He was the kind of person no one wanted to be around
Fred Phelps, a colossal jerk, died Thursday in Topeka, Kansas, at 84, after a long life in which even his few admirable achievements (a series of civil rights cases that he filed as an attorney) stemmed from a deeply disagreeable personality (he loved to pick fights with his neighbors). He was the kind of person no one wanted to be around: a lawyer disbarred by his colleagues, a preacher disowned by every denomination he ever espoused, a father rejected by his children—even, in the end, the children who emulate his worst characteristics.
Ordinarily, such an unpleasant and despicable man would not make much of a stir by dying. But Phelps was different from the garden-variety grinch in one important way: He had a thirst for notoriety and a genius for getting it.
His so-called Westboro Baptist Church—which was not in any meaningful sense “Baptist” or even a “church”—was a brutal but highly effective tool for compelling the attention of the world’s media. For most of the history of Westboro, it had few, if any, members beyond Phelps’s own family, which (according to at least one of his sons) the “pastor” kept in line with fists and a club.
But Phelps understood that the engine of news is conflict, and the sharper the conflict, the better. So he made a life of showing up at newsworthy events to shout vile abuse and attack innocent people he had never met. By bringing his family along, he gave the impression of numbers, and by calling this vile façade a “church,” he tapped into poisonous millennia of religious conflict to turbocharge his egomania. A man waving a sign that says “I Hate Fags” is pathetic; a man waving a sign that says “God Hates Fags” is news.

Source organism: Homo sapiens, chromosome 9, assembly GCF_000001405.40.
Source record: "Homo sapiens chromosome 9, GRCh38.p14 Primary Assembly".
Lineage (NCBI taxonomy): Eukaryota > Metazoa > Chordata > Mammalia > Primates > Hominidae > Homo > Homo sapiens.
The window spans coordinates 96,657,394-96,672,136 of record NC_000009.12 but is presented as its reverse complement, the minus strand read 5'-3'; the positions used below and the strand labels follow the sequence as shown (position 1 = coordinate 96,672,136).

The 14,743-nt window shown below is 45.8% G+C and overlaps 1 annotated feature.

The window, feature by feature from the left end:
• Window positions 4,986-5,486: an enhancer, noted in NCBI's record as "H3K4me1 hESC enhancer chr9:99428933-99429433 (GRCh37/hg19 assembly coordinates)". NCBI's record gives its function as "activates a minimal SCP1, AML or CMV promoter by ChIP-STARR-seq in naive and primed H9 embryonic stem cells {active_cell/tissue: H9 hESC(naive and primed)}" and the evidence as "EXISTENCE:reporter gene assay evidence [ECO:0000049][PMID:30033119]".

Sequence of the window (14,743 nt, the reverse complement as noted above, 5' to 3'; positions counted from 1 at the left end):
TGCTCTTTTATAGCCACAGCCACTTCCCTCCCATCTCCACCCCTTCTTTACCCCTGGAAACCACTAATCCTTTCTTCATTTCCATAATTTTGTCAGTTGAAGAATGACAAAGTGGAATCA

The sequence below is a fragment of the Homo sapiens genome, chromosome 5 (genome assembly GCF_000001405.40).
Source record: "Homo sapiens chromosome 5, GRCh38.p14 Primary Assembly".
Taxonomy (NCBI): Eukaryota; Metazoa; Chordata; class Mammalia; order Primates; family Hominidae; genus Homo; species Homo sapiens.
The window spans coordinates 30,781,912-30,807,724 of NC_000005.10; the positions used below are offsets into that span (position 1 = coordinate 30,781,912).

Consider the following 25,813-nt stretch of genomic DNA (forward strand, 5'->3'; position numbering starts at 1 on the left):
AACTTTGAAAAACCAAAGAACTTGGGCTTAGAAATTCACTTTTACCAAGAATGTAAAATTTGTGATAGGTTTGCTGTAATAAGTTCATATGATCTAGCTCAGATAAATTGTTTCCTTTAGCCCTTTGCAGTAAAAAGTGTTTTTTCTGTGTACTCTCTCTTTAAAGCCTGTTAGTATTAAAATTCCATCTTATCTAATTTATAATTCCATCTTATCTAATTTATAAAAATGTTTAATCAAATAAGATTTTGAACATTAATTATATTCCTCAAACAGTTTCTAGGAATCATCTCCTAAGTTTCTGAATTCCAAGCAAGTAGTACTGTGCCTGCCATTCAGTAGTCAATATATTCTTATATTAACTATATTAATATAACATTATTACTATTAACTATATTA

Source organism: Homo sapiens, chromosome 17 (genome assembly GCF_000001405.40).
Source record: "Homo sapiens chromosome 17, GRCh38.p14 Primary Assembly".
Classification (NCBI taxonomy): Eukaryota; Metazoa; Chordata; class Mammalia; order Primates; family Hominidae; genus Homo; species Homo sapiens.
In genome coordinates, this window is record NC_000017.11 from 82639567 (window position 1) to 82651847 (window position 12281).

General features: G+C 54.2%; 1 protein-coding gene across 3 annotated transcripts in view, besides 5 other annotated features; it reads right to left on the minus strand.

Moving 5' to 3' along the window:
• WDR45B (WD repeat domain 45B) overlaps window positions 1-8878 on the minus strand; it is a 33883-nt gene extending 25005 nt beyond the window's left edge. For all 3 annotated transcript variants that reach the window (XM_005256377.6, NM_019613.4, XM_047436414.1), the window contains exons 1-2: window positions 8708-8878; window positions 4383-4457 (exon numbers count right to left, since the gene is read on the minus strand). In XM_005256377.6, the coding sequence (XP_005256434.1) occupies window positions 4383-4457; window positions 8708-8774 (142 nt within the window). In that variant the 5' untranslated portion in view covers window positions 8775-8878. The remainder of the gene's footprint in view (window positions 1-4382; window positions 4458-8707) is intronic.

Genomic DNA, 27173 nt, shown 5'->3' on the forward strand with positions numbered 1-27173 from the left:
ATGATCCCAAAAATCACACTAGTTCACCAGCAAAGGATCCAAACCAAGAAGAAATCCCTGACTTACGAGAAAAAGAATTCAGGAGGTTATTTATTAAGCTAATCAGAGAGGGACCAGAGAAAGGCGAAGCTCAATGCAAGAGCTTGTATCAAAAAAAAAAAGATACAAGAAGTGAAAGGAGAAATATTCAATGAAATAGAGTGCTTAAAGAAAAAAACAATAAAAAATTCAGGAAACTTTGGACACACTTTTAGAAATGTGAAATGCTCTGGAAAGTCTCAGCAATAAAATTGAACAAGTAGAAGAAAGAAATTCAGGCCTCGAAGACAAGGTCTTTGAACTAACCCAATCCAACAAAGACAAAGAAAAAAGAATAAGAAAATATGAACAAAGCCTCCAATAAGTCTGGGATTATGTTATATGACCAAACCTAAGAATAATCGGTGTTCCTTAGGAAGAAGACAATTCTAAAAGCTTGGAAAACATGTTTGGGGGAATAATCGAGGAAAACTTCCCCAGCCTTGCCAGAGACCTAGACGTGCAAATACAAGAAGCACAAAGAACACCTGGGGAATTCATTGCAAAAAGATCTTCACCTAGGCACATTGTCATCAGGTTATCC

As a reporter and editor in some big newsrooms over the past 30 years, I watched as one journalist after another took Phelps’s bait, then tried to spit out the hook once the dishonesty and shabbiness of the man’s enterprise grew clear. You could fill a gymnasium with the scribes who swore off coverage of Westboro over the years. The only problem was, new and naïve reporters were being minted all the time, ready to believe that Phelps represented some larger darkness beyond the pit of his own person.
Ultimately, however, even Phelps could not keep this going forever. Westboro has been caught between two forces. One is the small group of journalists who went beyond the inflammatory picket lines to show the Phelps family as it really is: representative of nothing more than their own dysfunction. The other is the larger community of decent individuals who decided to give the media another, fresher story. Starting with the motorcycle riders of the Patriot Guard and quickly spreading to high schools, college campuses, and legitimate churches, a movement arose to build human walls between the Phelpses and the cameras. Though the family has tried desperately to regain its leverage by picketing celebrities, in fact, its day is done. The clan is devouring itself from within: even Fred was “excommunicated” in his last days.
This is the bright side of a gloomy life, and the reason not to despair over a life like Fred Phelps’s. Such a man can bend, but not break, the spirit of an open society. Too many spotlights were cast in his direction, but at least they illuminated his fall.